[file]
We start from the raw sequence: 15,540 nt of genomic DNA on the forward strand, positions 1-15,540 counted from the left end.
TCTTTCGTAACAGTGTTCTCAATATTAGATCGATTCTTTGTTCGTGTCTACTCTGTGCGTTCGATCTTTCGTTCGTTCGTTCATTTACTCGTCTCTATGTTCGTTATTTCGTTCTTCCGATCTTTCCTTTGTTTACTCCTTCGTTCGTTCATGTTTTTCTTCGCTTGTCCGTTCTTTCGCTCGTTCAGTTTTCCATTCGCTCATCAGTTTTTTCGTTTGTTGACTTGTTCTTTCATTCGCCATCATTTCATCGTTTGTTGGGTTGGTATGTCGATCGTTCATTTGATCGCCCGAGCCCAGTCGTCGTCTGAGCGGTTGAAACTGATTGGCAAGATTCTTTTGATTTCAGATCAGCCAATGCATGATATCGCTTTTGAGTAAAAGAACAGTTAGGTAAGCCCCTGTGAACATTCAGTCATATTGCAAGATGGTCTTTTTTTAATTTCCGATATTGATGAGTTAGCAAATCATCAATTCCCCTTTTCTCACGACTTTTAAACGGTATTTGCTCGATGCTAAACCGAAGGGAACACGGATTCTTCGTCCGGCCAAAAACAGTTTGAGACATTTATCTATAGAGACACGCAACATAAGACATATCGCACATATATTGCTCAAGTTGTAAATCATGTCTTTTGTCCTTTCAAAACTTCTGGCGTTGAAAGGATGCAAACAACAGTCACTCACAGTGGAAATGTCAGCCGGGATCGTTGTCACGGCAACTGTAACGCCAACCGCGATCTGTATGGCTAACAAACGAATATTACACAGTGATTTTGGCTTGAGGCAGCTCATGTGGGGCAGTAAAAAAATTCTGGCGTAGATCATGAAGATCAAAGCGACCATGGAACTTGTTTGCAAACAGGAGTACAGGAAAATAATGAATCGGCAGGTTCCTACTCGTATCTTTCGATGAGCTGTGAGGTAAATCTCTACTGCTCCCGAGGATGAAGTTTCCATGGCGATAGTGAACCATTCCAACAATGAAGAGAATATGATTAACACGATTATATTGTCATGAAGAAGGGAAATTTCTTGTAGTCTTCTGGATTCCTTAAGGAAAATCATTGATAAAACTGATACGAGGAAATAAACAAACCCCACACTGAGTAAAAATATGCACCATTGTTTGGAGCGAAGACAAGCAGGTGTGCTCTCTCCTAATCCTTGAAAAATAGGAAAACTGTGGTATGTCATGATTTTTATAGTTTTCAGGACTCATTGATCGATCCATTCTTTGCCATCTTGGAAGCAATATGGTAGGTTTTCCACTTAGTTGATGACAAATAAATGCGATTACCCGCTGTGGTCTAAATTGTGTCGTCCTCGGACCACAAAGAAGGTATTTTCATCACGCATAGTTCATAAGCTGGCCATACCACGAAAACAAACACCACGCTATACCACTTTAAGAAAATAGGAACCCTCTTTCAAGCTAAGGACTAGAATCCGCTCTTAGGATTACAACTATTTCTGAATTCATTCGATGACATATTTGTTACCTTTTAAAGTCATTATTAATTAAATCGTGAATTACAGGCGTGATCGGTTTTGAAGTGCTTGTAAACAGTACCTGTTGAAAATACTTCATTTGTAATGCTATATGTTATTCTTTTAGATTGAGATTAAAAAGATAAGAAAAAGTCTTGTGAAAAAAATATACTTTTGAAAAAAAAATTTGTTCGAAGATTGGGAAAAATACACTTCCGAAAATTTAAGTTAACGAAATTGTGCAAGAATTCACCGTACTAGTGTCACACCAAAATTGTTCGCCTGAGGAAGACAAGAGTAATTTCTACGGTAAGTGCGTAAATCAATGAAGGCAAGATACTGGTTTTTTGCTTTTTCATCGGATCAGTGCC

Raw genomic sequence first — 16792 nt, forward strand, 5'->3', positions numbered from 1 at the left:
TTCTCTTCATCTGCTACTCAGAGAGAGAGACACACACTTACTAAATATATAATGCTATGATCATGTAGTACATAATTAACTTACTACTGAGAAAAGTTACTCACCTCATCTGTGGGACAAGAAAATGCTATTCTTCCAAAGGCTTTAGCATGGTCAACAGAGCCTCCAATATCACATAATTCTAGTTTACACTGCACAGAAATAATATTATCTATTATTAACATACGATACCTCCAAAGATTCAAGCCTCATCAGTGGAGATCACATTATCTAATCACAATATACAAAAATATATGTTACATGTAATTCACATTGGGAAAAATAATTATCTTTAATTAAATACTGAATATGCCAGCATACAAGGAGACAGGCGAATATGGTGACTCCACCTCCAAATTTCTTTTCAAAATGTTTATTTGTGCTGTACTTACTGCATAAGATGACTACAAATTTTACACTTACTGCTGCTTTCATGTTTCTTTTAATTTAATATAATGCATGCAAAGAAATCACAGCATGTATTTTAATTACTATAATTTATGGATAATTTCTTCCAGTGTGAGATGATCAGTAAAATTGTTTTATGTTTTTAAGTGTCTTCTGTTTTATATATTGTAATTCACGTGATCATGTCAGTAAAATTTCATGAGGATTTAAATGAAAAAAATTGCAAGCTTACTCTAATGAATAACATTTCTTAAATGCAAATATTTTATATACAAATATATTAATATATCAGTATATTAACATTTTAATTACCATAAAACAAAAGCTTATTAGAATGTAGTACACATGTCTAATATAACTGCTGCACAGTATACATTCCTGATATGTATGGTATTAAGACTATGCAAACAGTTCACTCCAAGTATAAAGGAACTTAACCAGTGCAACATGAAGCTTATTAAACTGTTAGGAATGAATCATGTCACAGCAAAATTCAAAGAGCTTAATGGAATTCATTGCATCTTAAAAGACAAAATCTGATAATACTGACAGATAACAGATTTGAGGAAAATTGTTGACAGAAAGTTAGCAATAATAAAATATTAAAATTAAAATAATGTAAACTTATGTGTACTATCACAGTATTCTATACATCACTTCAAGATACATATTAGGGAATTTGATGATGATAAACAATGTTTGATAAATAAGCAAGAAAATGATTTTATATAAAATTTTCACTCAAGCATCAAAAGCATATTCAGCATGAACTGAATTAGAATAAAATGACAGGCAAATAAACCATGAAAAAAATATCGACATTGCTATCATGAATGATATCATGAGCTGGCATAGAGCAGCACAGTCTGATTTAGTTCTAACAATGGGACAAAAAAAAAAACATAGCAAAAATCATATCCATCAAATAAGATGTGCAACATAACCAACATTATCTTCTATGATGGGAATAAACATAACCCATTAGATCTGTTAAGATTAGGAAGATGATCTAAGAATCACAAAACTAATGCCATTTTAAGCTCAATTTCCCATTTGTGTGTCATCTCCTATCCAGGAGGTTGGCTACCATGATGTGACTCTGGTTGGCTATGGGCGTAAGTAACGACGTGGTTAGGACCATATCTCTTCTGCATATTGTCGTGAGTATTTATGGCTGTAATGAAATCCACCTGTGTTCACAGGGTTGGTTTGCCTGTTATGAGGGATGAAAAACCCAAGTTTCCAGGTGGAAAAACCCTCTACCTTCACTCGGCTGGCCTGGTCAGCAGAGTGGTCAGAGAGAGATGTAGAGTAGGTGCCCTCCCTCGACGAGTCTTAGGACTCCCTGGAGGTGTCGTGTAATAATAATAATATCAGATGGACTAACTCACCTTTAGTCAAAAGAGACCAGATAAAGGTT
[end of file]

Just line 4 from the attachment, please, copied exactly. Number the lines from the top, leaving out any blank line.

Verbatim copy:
TTCTCTTCATCTGCTACTCAGAGAGAGAGACACACACTTACTAAATATATAATGCTATGATCATGTAGTACATAATTAACTTACTACTGAGAAAAGTTACTCACCTCATCTGTGGGACAAGAAAATGCTATTCTTCCAAAGGCTTTAGCATGGTCAACAGAGCCTCCAATATCACATAATTCTAGTTTACACTGCACAGAAATAATATTATCTATTATTAACATACGATACCTCCAAAGATTCAAGCCTCATCAGTGGAGATCACATTATCTAATCACAATATACAAAAATATATGTTACATGTAATTCACATTGGGAAAAATAATTATCTTTAATTAAATACTGAATATGCCAGCATACAAGGAGACAGGCGAATATGGTGACTCCACCTCCAAATTTCTTTTCAAAATGTTTATTTGTGCTGTACTTACTGCATAAGATGACTACAAATTTTACACTTACTGCTGCTTTCATGTTTCTTTTAATTTAATATAATGCATGCAAAGAAATCACAGCATGTATTTTAATTACTATAATTTATGGATAATTTCTTCCAGTGTGAGATGATCAGTAAAATTGTTTTATGTTTTTAAGTGTCTTCTGTTTTATATATTGTAATTCACGTGATCATGTCAGTAAAATTTCATGAGGATTTAAATGAAAAAAATTGCAAGCTTACTCTAATGAATAACATTTCTTAAATGCAAATATTTTATATACAAATATATTAATATATCAGTATATTAACATTTTAATTACCATAAAACAAAAGCTTATTAGAATGTAGTACACATGTCTAATATAACTGCTGCACAGTATACATTCCTGATATGTATGGTATTAAGACTATGCAAACAGTTCACTCCAAGTATAAAGGAACTTAACCAGTGCAACATGAAGCTTATTAAACTGTTAGGAATGAATCATGTCACAGCAAAATTCAAAGAGCTTAATGGAATTCATTGCATCTTAAAAGACAAAATCTGATAATACTGACAGATAACAGATTTGAGGAAAATTGTTGACAGAAAGTTAGCAATAATAAAATATTAAAATTAAAATAATGTAAACTTATGTGTACTATCACAGTATTCTATACATCACTTCAAGATACATATTAGGGAATTTGATGATGATAAACAATGTTTGATAAATAAGCAAGAAAATGATTTTATATAAAATTTTCACTCAAGCATCAAAAGCATATTCAGCATGAACTGAATTAGAATAAAATGACAGGCAAATAAACCATGAAAAAAATATCGACATTGCTATCATGAATGATATCATGAGCTGGCATAGAGCAGCACAGTCTGATTTAGTTCTAACAATGGGACAAAAAAAAAAACATAGCAAAAATCATATCCATCAAATAAGATGTGCAACATAACCAACATTATCTTCTATGATGGGAATAAACATAACCCATTAGATCTGTTAAGATTAGGAAGATGATCTAAGAATCACAAAACTAATGCCATTTTAAGCTCAATTTCCCATTTGTGTGTCATCTCCTATCCAGGAGGTTGGCTACCATGATGTGACTCTGGTTGGCTATGGGCGTAAGTAACGACGTGGTTAGGACCATATCTCTTCTGCATATTGTCGTGAGTATTTATGGCTGTAATGAAATCCACCTGTGTTCACAGGGTTGGTTTGCCTGTTATGAGGGATGAAAAACCCAAGTTTCCAGGTGGAAAAACCCTCTACCTTCACTCGGCTGGCCTGGTCAGCAGAGTGGTCAGAGAGAGATGTAGAGTAGGTGCCCTCCCTCGACGAGTCTTAGGACTCCCTGGAGGTGTCGTGTAATAATAATAATATCAGATGGACTAACTCACCTTTAGTCAAAAGAGACCAGATAAAGGTT